Preprint Article Version 1 This version is not peer-reviewed

Believing in Women? Examining Early Views of Women among America's Most Progressive Religious Groups

Version 1 : Received: 9 August 2018 / Approved: 10 August 2018 / Online: 10 August 2018 (05:08:46 CEST)

A peer-reviewed article of this Preprint also exists.

Wilde, M.J.; Al-Faham, H. Believing in Women? Examining Early Views of Women among America’s Most Progressive Religious Groups. Religions 2018, 9, 321. Wilde, M.J.; Al-Faham, H. Believing in Women? Examining Early Views of Women among America’s Most Progressive Religious Groups. Religions 2018, 9, 321.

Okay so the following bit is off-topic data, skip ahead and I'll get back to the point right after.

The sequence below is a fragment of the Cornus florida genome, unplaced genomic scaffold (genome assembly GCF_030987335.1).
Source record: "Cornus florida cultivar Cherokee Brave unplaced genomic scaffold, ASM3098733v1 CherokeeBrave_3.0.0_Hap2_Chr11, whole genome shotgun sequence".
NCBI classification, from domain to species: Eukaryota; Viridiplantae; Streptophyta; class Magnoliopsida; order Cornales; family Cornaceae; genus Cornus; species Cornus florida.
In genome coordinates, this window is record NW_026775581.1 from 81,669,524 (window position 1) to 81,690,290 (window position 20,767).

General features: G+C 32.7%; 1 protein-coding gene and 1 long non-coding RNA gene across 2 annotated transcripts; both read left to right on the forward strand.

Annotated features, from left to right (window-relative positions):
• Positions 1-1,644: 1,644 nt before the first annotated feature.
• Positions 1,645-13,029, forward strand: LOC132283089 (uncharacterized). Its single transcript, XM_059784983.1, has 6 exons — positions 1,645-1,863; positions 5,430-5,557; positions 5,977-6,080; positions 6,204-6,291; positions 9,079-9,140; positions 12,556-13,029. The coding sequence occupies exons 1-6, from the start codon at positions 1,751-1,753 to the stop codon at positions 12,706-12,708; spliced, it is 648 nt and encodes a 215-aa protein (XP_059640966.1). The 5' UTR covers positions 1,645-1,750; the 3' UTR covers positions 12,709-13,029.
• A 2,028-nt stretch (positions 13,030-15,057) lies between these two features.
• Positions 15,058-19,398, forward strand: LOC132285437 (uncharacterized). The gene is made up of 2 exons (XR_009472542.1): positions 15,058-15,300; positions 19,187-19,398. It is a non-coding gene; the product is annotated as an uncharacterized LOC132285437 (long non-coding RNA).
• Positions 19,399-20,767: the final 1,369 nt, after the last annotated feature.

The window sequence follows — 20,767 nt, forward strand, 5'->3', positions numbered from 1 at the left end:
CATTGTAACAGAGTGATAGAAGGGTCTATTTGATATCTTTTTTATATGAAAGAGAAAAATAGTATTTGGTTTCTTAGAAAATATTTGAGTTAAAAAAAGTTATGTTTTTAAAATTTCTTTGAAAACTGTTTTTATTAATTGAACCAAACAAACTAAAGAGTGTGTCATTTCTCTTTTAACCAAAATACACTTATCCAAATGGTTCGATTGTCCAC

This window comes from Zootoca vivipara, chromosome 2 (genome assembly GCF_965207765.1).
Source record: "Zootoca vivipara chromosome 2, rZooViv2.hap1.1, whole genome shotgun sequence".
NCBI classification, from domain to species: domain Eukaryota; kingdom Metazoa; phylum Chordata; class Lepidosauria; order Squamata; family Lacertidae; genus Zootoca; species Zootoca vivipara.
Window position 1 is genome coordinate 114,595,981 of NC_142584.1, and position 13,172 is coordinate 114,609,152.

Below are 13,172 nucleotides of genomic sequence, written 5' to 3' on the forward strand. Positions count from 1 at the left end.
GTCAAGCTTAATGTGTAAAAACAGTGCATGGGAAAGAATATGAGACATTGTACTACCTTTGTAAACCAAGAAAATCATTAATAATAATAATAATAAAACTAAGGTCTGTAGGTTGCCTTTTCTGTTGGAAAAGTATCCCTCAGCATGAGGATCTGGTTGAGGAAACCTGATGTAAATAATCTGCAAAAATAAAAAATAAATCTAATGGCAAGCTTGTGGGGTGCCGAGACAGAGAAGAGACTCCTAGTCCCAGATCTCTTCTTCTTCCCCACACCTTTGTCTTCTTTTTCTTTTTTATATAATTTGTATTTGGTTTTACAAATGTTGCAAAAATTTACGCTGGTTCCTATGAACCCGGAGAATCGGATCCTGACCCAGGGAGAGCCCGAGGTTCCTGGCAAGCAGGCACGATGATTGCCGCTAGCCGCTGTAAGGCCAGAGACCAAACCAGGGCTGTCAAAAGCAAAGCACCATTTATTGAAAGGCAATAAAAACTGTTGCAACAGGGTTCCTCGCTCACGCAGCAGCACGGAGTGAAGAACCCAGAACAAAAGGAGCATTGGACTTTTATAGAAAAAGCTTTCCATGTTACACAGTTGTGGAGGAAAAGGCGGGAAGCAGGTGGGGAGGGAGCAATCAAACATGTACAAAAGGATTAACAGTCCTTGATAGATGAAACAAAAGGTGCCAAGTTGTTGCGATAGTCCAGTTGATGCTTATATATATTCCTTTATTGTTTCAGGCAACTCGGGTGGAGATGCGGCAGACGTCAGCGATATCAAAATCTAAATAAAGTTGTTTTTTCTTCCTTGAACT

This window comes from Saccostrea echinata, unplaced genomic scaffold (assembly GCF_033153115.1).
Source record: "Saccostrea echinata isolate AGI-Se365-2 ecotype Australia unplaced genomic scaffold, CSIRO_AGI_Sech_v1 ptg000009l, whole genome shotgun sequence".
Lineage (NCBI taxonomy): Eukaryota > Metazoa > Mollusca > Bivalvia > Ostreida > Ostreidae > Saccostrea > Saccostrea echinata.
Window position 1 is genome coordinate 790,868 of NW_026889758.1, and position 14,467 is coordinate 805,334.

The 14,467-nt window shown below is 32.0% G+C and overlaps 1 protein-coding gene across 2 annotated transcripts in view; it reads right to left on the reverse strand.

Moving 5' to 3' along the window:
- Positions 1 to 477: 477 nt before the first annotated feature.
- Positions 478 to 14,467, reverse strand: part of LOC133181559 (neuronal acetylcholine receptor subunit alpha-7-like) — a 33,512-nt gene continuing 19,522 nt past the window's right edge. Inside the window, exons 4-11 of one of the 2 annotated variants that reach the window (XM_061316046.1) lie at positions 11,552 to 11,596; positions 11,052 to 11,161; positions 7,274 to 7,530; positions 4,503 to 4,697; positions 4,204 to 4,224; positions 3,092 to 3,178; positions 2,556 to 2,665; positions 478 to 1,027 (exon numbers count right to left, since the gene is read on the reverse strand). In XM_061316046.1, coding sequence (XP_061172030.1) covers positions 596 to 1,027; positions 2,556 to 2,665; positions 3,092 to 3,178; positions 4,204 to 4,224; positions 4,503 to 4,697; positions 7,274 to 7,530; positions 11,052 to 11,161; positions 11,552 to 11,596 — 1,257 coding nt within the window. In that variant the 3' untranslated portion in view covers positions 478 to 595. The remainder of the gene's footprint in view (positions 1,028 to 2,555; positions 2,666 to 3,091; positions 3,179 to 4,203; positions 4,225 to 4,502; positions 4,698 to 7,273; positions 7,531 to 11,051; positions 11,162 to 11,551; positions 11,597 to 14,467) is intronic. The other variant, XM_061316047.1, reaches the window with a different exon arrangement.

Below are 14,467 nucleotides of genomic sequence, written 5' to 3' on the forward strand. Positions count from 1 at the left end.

Journal reference: Religions 2018, 9, 321
DOI: 10.3390/rel9100321

Abstract

This paper examines the most prominent “progressive” American religious groups’ (as defined by those that liberalized early on the issue of birth control, circa 1930) views of women between the first and second waves of the feminist movement (1930-1965).  We find that some groups have indeed had a long and outspoken support for women’s equality.  Using their modern-day names, these groups, the United Church of Christ, the Unitarian Universalist Church, and to a lesser extent, the Society of Friends, or Quakers, professed strong support for women’s issues, early, and often.  However, we also find that prominent progressive groups –the Protestant Episcopal Church, the Methodist Episcopal Church and the United Presbyterian Church, were virtually silent on the issue of women’s rights – even as the second wave of the feminist movement was picking up steam – as late as 1965.

Subject Areas

religion; feminism

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